Hydrangea Winter Care

Hydrangeas are grown in zones three through seven as perennials. They can be a beautiful, reliable plant that comes back year after year. They can survive very cold temperatures and often require little intervention. 

Protecting Hydrangeas in Winter

Hydrangeas are quite hardy, so little needs to be done to protect them from winter. However, some things can be done to give them a little extra support as they head into those cold and dark months. Placing mulch at the base of the hydrangea can offer a bit more protection, an added layer, for the plant over the winter. 

Cutting Back Hydrangeas For Winter

Many hydrangeas operate differently when it comes to pruning. A good rule of thumb to operate by is to prune for aesthetic purposes, and for shaping. The plant does not need to be deadheaded, and it should be kept in mind that buds can emerge on old wood, depending on the hydrangea. Each variety has its own pruning needs, and these should be followed as not following them correctly could result in lack of flowers the following spring and summer.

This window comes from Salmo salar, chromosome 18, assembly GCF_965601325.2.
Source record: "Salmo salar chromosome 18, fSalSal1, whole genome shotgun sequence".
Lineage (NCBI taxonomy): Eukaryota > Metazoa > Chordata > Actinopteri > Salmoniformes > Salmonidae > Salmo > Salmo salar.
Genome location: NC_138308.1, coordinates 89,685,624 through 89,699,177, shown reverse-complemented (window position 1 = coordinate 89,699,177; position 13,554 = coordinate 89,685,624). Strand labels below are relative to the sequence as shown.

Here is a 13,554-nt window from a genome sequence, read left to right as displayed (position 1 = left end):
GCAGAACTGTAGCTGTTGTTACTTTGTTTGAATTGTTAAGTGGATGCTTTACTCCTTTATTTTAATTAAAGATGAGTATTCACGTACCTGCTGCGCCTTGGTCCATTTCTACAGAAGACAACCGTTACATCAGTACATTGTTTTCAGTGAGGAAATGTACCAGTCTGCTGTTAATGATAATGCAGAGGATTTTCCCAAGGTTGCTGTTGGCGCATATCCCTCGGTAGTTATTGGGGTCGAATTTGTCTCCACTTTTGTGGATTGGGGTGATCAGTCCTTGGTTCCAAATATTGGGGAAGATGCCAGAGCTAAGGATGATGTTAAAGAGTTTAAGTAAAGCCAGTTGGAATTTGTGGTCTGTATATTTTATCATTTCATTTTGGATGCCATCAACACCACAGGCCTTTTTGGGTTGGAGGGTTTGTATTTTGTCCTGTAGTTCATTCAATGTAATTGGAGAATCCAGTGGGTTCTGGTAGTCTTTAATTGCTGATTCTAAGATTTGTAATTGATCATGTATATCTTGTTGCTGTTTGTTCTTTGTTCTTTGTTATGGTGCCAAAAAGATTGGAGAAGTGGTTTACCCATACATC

Hydrangea Winter Care in Pots

Hydrangeas are hardy, but if left in a pot over winter it will be much colder than if left in the ground. Cold can much more easily access the roots if the hydrangea is planted in a pot. They can be brought inside, protecting the plant from the cold, and then brought back outside in the spring and summer. If wishing to keep the hydrangea in a pot, consider leaving the pot where it could be covered and insulated by snow, or next to the house to absorb residual heat.

Watering Hydrangeas in Winter

Hydrangeas should be supplementally watered if no rain or snow has been observed to add moisture. This doesn’t need to happen often, but if a drought is observed then watering is advised about once a week. Hydrangeas overwinter best when they remain hydrated, so while it’s not necessary, it would likely provide the best blooms. 

Growing Hydrangeas Indoors

Hydrangeas can be brought inside over winter. They may not provide blooms, but they will remain alive. They won’t enter a dormancy period if not left in the cold. Hydrangeas do not need dormancy in order to bloom in the spring and summer.

Steps to Care for Hydrangeas in Winter

Caring for hydrangeas in the winter is relatively straightforward, as they don’t require much intervention beyond a layer of mulch and occasional watering.

Step 1 - Prune hydrangeas only according to varietal instruction, or for aesthetic purposes.

Step 2 - Place a layer of mulch at the base of the plant. 

Step 3 - Water about once a week during the winter, if no snow or rain is observed.